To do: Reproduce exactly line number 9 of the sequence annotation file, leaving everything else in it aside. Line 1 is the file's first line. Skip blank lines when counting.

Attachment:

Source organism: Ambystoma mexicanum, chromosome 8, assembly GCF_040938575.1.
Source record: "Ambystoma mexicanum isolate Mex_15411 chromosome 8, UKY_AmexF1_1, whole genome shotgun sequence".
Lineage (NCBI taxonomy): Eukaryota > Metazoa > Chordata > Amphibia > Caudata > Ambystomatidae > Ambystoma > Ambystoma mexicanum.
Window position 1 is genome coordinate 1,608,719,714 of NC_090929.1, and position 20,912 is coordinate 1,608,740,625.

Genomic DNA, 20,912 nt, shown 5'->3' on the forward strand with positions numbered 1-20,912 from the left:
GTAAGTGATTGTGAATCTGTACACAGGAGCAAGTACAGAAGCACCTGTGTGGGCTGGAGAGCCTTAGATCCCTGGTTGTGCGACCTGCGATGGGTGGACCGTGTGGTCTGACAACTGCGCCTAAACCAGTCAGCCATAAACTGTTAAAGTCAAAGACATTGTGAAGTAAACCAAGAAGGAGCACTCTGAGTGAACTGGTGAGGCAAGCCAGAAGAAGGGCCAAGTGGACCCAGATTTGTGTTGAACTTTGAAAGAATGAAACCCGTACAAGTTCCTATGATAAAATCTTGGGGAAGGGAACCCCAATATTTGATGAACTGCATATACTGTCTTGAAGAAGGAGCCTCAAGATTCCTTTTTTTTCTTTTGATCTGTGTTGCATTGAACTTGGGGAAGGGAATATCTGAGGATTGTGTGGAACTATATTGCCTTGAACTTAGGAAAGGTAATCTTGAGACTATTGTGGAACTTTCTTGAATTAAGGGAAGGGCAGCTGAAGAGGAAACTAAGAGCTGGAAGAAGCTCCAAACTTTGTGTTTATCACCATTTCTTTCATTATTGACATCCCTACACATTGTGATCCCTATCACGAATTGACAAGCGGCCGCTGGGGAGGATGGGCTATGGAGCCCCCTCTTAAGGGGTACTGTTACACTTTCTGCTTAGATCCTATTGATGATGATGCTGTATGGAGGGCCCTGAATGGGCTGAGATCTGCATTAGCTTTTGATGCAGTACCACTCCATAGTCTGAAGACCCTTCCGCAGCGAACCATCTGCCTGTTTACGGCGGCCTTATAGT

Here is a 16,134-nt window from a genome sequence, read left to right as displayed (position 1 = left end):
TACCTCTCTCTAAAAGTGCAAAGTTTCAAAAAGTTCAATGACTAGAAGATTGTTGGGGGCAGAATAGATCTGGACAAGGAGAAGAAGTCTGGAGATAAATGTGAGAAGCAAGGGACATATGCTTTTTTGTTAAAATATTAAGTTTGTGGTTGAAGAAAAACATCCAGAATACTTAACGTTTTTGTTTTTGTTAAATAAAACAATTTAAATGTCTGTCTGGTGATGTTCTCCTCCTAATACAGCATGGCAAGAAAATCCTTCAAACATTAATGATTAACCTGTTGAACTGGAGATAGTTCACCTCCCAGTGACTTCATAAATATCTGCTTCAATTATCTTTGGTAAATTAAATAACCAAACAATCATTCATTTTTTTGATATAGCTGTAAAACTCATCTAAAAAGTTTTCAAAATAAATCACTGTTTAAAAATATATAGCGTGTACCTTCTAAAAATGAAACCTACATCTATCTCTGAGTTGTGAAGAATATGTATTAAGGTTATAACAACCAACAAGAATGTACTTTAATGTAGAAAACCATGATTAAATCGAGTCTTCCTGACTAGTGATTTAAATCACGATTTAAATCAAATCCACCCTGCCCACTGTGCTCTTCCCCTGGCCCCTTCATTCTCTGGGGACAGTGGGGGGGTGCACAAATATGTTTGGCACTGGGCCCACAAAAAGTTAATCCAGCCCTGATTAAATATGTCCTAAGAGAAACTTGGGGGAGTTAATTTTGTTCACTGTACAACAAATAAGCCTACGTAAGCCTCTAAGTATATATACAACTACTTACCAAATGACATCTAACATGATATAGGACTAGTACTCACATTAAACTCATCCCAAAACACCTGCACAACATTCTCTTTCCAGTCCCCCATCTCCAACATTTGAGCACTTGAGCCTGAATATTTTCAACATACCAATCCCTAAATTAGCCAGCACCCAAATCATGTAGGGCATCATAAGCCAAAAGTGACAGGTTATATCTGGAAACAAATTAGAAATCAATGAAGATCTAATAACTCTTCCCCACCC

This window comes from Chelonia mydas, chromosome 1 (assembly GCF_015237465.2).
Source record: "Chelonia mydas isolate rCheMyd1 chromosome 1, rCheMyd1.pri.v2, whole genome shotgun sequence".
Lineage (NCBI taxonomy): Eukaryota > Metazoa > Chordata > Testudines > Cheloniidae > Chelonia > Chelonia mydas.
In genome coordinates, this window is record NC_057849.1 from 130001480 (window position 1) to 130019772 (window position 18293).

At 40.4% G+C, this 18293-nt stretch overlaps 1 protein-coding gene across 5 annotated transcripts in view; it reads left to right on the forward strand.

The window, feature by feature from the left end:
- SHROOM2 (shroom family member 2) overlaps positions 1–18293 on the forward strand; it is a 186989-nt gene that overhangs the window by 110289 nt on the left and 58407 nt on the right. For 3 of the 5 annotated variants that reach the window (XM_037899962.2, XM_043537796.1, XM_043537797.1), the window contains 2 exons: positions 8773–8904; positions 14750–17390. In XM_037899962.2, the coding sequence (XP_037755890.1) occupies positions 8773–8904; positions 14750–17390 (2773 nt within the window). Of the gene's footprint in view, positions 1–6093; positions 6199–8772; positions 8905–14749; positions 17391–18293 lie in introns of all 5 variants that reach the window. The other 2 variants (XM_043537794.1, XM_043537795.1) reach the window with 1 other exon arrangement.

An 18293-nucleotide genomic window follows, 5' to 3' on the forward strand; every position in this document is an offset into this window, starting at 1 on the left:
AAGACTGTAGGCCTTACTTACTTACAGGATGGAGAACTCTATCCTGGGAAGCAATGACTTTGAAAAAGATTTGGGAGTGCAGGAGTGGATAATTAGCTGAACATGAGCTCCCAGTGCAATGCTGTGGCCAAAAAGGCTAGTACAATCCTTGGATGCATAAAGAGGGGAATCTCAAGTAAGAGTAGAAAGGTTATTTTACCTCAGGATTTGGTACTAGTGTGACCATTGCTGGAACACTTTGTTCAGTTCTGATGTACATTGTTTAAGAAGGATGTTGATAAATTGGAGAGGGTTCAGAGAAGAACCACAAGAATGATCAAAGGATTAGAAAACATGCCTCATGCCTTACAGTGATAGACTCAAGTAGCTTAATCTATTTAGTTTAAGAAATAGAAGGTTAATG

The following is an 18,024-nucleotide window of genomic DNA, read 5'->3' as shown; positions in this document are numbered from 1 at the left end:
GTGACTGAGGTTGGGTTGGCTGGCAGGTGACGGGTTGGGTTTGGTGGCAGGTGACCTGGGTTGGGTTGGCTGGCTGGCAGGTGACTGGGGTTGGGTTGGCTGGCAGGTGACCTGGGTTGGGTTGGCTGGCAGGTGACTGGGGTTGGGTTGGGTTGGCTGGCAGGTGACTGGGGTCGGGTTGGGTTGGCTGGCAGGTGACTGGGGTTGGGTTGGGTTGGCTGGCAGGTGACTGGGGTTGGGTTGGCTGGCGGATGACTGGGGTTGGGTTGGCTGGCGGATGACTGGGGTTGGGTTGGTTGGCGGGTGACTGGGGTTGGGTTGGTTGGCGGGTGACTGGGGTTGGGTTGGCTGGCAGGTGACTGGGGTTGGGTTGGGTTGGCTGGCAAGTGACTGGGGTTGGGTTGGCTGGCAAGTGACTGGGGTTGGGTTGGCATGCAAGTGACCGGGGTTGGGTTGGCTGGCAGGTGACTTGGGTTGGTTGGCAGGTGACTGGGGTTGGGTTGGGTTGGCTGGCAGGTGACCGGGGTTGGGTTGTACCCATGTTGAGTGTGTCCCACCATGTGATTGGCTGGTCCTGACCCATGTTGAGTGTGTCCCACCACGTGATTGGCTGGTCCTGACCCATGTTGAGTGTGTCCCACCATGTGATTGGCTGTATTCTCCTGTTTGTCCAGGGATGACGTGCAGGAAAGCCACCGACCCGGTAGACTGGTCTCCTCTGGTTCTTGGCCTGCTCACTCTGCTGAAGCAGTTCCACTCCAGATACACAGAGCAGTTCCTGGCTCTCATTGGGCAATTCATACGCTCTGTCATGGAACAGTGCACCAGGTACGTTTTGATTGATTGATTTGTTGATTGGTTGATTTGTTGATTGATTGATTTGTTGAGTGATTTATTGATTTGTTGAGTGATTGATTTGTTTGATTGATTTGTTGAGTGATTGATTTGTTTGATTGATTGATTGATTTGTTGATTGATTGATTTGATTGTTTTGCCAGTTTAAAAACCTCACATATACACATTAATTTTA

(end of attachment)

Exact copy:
This window comes from Chelonia mydas, chromosome 1 (assembly GCF_015237465.2).